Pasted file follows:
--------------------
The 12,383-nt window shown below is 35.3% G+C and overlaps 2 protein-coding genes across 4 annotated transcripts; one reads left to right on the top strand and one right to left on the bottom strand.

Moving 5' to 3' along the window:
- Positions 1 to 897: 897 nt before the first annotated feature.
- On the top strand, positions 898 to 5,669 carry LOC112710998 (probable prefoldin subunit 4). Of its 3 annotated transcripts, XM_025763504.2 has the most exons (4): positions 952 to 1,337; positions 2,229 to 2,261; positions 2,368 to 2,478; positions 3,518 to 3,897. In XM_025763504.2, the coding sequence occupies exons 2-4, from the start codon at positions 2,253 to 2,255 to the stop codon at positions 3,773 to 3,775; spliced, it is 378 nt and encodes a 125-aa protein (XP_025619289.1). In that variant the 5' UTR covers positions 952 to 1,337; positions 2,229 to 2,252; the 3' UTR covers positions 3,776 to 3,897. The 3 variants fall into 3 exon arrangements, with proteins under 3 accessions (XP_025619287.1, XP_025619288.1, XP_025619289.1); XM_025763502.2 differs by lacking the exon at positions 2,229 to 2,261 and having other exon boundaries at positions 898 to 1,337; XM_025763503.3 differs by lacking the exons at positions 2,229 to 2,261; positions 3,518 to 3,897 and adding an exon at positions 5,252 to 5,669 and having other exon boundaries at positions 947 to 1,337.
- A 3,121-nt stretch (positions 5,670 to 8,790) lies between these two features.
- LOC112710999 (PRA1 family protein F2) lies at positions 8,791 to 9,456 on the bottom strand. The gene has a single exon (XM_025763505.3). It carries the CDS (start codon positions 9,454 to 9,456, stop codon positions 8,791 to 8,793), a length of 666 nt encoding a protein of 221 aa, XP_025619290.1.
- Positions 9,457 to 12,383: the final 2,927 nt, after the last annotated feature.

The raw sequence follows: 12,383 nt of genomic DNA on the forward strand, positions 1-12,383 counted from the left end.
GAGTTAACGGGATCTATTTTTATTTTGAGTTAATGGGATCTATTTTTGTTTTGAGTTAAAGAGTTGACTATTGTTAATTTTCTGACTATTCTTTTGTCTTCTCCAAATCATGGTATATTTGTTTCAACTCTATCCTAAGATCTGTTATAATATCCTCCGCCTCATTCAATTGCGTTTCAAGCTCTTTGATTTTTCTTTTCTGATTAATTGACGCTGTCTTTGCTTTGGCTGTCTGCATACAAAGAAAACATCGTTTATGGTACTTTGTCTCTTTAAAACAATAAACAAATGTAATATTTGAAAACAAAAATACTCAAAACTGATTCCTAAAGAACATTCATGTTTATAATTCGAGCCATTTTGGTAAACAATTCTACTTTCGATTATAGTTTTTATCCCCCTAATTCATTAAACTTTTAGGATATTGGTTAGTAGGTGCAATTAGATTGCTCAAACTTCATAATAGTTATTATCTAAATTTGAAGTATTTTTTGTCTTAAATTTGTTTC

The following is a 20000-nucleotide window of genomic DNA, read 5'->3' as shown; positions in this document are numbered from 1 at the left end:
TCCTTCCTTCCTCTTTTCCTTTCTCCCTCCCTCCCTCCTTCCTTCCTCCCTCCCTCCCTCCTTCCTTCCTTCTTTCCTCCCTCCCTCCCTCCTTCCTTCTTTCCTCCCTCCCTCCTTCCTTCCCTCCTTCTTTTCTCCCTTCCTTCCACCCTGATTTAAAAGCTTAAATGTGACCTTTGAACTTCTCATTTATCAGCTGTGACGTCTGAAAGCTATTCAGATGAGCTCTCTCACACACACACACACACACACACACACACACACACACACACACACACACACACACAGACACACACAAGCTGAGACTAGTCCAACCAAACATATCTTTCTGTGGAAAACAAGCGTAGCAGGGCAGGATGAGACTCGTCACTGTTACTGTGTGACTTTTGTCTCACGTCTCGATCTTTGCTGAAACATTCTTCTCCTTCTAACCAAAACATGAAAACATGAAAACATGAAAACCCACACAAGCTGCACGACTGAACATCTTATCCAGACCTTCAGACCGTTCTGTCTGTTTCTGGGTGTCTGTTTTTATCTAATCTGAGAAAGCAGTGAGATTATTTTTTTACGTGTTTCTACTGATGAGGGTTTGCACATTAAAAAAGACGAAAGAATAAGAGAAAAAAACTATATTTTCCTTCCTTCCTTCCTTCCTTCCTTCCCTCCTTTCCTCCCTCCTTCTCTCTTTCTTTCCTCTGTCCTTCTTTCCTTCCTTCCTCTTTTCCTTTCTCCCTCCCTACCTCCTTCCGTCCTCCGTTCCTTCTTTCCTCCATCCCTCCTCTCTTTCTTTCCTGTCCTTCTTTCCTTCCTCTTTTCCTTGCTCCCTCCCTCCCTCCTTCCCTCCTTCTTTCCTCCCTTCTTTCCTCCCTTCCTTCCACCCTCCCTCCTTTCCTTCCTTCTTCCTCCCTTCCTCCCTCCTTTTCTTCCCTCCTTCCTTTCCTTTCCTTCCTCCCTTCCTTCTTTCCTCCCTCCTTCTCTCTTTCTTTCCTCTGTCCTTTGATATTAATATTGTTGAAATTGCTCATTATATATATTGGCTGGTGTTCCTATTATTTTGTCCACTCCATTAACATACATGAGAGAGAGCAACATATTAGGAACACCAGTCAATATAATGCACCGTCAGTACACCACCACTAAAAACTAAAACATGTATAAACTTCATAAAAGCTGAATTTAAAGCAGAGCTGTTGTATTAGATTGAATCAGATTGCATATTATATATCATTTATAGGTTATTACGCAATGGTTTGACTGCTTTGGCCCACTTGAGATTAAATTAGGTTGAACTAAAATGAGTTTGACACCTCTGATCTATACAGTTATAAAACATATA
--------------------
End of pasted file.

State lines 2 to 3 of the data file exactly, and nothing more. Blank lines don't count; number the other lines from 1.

Moving 5' to 3' along the window:
- Positions 1 to 897: 897 nt before the first annotated feature.